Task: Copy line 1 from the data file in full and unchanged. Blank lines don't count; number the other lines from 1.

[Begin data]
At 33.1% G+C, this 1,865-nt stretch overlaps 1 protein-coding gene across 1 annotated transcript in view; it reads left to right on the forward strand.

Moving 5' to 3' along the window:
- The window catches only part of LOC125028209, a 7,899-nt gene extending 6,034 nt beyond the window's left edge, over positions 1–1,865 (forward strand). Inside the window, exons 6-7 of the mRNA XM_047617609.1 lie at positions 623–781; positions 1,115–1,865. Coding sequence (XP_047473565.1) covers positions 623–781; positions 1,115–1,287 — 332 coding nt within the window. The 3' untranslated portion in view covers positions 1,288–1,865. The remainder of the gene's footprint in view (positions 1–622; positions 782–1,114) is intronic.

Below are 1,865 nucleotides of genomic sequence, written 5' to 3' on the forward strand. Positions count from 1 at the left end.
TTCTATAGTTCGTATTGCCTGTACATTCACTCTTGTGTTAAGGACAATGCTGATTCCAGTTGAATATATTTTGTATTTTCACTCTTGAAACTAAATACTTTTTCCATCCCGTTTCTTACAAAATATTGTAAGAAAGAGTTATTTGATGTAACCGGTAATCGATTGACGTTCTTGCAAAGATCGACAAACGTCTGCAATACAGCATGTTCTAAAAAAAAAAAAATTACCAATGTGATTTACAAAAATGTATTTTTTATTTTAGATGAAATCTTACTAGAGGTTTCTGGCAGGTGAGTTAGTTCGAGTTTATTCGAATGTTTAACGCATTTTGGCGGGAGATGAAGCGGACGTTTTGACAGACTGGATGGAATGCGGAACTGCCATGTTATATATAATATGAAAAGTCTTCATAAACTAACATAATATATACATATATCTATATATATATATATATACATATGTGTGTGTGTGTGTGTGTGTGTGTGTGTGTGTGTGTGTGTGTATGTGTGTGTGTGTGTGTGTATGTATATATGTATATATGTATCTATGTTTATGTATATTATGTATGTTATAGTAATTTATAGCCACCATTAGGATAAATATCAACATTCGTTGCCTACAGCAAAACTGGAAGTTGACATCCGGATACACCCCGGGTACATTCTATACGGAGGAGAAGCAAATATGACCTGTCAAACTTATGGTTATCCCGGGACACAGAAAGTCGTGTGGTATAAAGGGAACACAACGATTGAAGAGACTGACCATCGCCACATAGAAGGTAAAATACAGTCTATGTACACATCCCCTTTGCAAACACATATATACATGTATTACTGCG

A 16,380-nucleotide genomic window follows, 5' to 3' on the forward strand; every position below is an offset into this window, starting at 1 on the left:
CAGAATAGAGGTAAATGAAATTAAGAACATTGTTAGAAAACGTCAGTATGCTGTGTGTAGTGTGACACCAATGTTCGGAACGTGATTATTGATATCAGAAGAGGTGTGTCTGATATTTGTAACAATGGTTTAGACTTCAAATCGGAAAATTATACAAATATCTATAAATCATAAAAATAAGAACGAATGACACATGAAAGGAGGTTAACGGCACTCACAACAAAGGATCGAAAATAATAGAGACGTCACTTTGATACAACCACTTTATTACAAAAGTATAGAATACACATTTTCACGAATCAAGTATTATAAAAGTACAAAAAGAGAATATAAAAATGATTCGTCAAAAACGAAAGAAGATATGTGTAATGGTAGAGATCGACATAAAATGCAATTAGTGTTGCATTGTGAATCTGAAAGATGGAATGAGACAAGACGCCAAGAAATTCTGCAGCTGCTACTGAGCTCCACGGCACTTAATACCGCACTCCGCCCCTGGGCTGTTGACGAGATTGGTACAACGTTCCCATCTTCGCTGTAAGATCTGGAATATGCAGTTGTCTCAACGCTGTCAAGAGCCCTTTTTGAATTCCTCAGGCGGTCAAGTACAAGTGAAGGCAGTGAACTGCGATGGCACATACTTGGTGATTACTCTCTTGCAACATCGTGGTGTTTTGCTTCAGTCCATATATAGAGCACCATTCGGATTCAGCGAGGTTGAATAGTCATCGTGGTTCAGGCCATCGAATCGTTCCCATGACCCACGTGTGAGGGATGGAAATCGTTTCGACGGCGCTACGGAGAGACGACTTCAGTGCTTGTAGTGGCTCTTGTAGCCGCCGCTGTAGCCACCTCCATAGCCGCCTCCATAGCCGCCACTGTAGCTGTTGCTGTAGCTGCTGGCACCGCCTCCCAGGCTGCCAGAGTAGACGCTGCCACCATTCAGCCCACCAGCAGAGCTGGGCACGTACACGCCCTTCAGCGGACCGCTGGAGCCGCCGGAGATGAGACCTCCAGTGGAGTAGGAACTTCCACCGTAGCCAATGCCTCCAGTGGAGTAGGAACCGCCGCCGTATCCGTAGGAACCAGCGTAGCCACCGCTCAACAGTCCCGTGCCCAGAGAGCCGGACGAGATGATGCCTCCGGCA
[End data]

At 33.1% G+C, this 1,865-nt stretch overlaps 1 protein-coding gene across 1 annotated transcript in view; it reads left to right on the forward strand.